Water pollution is globally widespread

Toxic pollutants damage our habitats and wildlife and come from our homes, cities, industrial operations, and farms.

Our vehicles, homes, farms, businesses, and industries generate runoff and effluent containing toxic heavy metals, oils, sewage, nutrients, and chemicals. This is a threat to fish, wildlife, ecosystems, and people in most industrialized regions worldwide. These pollutants seep into precious water sources, soils that grow our food, and habitats that nourish animals.

Together we change the water pollution footprint!

America’s water pollution includes nutrients (e.g. nitrogen and phosphorus) derived primarily from human and animal excrement, and heavy metals and metals (e.g. stormwater).  

These waters are commonly referred to as stormwater and wastewater.  In reality, they are water with particular pollutants, in specific locations.  We have categorized four (5) primary application groups producing pollutants which contaminate freshwater sources and ecosystem habitats:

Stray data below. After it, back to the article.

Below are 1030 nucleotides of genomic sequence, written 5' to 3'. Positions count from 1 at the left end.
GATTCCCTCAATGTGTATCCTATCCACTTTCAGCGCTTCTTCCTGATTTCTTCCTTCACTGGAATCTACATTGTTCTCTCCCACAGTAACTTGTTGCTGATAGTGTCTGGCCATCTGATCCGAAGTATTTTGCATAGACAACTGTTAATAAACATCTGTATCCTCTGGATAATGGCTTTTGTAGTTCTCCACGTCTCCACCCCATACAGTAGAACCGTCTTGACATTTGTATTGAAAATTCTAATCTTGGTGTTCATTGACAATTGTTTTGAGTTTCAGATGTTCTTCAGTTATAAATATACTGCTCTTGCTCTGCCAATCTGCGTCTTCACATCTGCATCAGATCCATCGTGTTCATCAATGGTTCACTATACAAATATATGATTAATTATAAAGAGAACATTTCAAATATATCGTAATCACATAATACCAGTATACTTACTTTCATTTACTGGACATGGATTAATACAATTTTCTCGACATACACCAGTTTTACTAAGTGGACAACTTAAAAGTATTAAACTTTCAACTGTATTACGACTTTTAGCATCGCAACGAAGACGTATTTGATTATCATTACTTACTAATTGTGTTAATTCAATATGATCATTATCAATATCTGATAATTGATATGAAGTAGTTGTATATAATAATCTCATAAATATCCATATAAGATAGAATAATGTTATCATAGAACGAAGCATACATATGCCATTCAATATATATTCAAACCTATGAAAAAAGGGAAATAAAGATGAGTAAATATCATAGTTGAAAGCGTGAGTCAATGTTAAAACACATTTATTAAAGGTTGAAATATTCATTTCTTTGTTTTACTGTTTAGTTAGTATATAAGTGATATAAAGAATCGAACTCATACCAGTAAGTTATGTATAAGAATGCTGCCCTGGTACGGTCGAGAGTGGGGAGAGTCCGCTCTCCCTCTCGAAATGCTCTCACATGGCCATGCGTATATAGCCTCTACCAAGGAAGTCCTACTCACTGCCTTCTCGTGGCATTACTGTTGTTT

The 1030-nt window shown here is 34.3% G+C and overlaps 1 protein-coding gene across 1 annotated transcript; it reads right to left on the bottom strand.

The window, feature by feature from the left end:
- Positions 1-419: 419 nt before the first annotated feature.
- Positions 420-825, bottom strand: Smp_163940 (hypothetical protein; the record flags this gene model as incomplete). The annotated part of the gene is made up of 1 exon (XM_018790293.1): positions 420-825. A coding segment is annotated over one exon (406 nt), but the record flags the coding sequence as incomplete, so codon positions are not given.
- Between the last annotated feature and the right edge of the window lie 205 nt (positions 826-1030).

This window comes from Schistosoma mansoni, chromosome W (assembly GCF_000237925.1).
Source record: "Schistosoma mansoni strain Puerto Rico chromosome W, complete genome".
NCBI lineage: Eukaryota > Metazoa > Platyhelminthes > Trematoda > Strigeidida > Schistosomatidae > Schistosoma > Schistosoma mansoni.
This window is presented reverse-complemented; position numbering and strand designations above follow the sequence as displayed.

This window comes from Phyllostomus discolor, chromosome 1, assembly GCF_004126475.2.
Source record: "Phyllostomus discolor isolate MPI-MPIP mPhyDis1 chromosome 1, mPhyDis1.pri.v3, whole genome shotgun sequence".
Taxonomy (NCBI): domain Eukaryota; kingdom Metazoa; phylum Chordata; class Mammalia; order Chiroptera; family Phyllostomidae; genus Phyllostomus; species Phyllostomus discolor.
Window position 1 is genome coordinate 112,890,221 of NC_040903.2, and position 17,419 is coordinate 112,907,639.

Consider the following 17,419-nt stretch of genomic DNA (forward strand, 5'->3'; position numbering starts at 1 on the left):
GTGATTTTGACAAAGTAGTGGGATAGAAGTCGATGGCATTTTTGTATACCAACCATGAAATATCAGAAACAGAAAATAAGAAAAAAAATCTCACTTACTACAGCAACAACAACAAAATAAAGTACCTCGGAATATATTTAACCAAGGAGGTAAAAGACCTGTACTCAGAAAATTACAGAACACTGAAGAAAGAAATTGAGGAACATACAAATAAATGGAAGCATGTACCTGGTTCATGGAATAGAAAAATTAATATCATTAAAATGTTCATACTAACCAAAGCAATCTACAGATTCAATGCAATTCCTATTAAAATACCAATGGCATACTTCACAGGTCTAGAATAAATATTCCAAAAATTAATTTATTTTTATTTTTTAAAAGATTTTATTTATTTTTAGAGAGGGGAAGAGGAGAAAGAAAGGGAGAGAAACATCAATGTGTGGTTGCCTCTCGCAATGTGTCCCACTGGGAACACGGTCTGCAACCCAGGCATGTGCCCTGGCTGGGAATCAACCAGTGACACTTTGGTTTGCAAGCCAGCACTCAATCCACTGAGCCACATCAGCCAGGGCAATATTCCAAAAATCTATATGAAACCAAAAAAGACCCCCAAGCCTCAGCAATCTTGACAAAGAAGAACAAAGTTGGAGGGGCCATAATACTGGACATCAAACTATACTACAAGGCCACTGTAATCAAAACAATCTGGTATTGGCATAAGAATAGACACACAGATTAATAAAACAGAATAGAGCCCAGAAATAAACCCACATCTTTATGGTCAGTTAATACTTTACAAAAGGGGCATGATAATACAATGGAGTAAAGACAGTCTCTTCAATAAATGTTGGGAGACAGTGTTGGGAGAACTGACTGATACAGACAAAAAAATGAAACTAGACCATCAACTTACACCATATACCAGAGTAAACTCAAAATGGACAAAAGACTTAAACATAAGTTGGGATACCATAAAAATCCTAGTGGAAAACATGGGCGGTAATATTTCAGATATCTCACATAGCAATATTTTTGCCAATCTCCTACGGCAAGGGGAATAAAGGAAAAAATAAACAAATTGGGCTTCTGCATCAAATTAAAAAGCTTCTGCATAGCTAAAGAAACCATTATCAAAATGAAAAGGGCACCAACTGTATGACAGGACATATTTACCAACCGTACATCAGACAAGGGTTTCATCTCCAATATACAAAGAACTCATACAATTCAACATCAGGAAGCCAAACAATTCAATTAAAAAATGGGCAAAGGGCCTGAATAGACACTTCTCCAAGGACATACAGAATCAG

1. Industrial operations including manufacturers, machine shops, auto shops, metals refineries, and others.
  2. Agricultural including dairy farms and aquaculture farms.
  3. Cities (e.g. municipalities) including municipal wastewater treatment utilities, special purpose districts, and conservation districts.
  4. Institutional and Commercial Facilities, including multifamily, college, school, medical, retail, office, mobile home parks, and hospitality.
  5. Residential including single family homes and communities.

Appling PureBlue’s Implementation Strategy and Balancing Location-Specific Factors

PureBlue’s process and implementation strategies will be prioritized by geography (e.g. county, state, or nation) and to one or multiple application groups, e.g. commercial, agricultural, industrial, municipal, communal or residential.  We expect to adjust our approach, communications, and solutions to meet the technical, economic, social, and cultural distinctions between application groups and, less so, by U.S. location.  Solving water quality challenges is more distinct between ports and farms that it is between ports in Seattle and Boston.  The nature of the water to be treated, retained, monitored, and managed is distinct between applications.